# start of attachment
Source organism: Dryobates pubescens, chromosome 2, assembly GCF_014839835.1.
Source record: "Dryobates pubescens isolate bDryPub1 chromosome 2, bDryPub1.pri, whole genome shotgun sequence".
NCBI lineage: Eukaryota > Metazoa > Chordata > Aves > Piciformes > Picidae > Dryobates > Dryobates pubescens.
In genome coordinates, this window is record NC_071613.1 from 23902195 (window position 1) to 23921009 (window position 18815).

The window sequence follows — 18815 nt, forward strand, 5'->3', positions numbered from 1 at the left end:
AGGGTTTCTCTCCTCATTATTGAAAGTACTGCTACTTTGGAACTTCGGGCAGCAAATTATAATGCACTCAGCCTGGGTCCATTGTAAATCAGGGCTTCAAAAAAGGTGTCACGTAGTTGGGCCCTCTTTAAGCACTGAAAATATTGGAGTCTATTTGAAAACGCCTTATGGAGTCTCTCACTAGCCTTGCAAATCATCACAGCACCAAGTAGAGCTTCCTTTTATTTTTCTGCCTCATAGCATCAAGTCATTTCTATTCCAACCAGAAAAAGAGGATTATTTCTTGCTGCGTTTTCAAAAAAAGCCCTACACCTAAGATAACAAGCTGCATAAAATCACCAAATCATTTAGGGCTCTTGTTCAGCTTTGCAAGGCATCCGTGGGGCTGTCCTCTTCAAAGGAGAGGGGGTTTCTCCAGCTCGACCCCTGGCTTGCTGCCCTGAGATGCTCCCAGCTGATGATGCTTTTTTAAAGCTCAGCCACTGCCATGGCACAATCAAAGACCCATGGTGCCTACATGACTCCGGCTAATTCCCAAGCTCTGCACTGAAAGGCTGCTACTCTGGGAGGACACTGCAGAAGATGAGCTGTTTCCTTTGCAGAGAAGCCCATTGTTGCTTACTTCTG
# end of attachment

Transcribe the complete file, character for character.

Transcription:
Source organism: Dryobates pubescens, chromosome 2, assembly GCF_014839835.1.
Source record: "Dryobates pubescens isolate bDryPub1 chromosome 2, bDryPub1.pri, whole genome shotgun sequence".
NCBI lineage: Eukaryota > Metazoa > Chordata > Aves > Piciformes > Picidae > Dryobates > Dryobates pubescens.
In genome coordinates, this window is record NC_071613.1 from 23902195 (window position 1) to 23921009 (window position 18815).

The window sequence follows — 18815 nt, forward strand, 5'->3', positions numbered from 1 at the left end:
AGGGTTTCTCTCCTCATTATTGAAAGTACTGCTACTTTGGAACTTCGGGCAGCAAATTATAATGCACTCAGCCTGGGTCCATTGTAAATCAGGGCTTCAAAAAAGGTGTCACGTAGTTGGGCCCTCTTTAAGCACTGAAAATATTGGAGTCTATTTGAAAACGCCTTATGGAGTCTCTCACTAGCCTTGCAAATCATCACAGCACCAAGTAGAGCTTCCTTTTATTTTTCTGCCTCATAGCATCAAGTCATTTCTATTCCAACCAGAAAAAGAGGATTATTTCTTGCTGCGTTTTCAAAAAAAGCCCTACACCTAAGATAACAAGCTGCATAAAATCACCAAATCATTTAGGGCTCTTGTTCAGCTTTGCAAGGCATCCGTGGGGCTGTCCTCTTCAAAGGAGAGGGGGTTTCTCCAGCTCGACCCCTGGCTTGCTGCCCTGAGATGCTCCCAGCTGATGATGCTTTTTTAAAGCTCAGCCACTGCCATGGCACAATCAAAGACCCATGGTGCCTACATGACTCCGGCTAATTCCCAAGCTCTGCACTGAAAGGCTGCTACTCTGGGAGGACACTGCAGAAGATGAGCTGTTTCCTTTGCAGAGAAGCCCATTGTTGCTTACTTCTG